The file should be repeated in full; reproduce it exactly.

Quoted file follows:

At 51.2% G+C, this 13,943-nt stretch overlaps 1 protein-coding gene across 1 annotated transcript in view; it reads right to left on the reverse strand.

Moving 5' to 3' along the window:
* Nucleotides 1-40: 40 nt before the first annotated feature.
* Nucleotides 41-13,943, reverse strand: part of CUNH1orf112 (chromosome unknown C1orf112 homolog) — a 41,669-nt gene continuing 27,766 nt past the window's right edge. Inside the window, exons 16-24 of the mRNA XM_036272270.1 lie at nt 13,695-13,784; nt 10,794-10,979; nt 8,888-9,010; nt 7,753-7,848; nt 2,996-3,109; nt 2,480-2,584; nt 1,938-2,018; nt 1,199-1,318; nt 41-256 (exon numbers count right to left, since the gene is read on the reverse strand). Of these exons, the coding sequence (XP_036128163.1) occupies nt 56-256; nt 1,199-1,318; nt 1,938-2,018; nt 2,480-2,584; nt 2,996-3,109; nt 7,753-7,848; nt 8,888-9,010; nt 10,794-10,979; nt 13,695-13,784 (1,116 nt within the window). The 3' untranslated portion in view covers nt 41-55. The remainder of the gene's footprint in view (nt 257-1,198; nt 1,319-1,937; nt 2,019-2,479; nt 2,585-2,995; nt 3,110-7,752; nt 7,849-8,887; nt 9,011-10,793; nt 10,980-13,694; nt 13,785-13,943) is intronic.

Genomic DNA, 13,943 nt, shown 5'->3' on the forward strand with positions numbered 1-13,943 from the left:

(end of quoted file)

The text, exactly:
At 51.2% G+C, this 13,943-nt stretch overlaps 1 protein-coding gene across 1 annotated transcript in view; it reads right to left on the reverse strand.

Moving 5' to 3' along the window:
* Nucleotides 1-40: 40 nt before the first annotated feature.
* Nucleotides 41-13,943, reverse strand: part of CUNH1orf112 (chromosome unknown C1orf112 homolog) — a 41,669-nt gene continuing 27,766 nt past the window's right edge. Inside the window, exons 16-24 of the mRNA XM_036272270.1 lie at nt 13,695-13,784; nt 10,794-10,979; nt 8,888-9,010; nt 7,753-7,848; nt 2,996-3,109; nt 2,480-2,584; nt 1,938-2,018; nt 1,199-1,318; nt 41-256 (exon numbers count right to left, since the gene is read on the reverse strand). Of these exons, the coding sequence (XP_036128163.1) occupies nt 56-256; nt 1,199-1,318; nt 1,938-2,018; nt 2,480-2,584; nt 2,996-3,109; nt 7,753-7,848; nt 8,888-9,010; nt 10,794-10,979; nt 13,695-13,784 (1,116 nt within the window). The 3' untranslated portion in view covers nt 41-55. The remainder of the gene's footprint in view (nt 257-1,198; nt 1,319-1,937; nt 2,019-2,479; nt 2,585-2,995; nt 3,110-7,752; nt 7,849-8,887; nt 9,011-10,793; nt 10,980-13,694; nt 13,785-13,943) is intronic.

Genomic DNA, 13,943 nt, shown 5'->3' on the forward strand with positions numbered 1-13,943 from the left: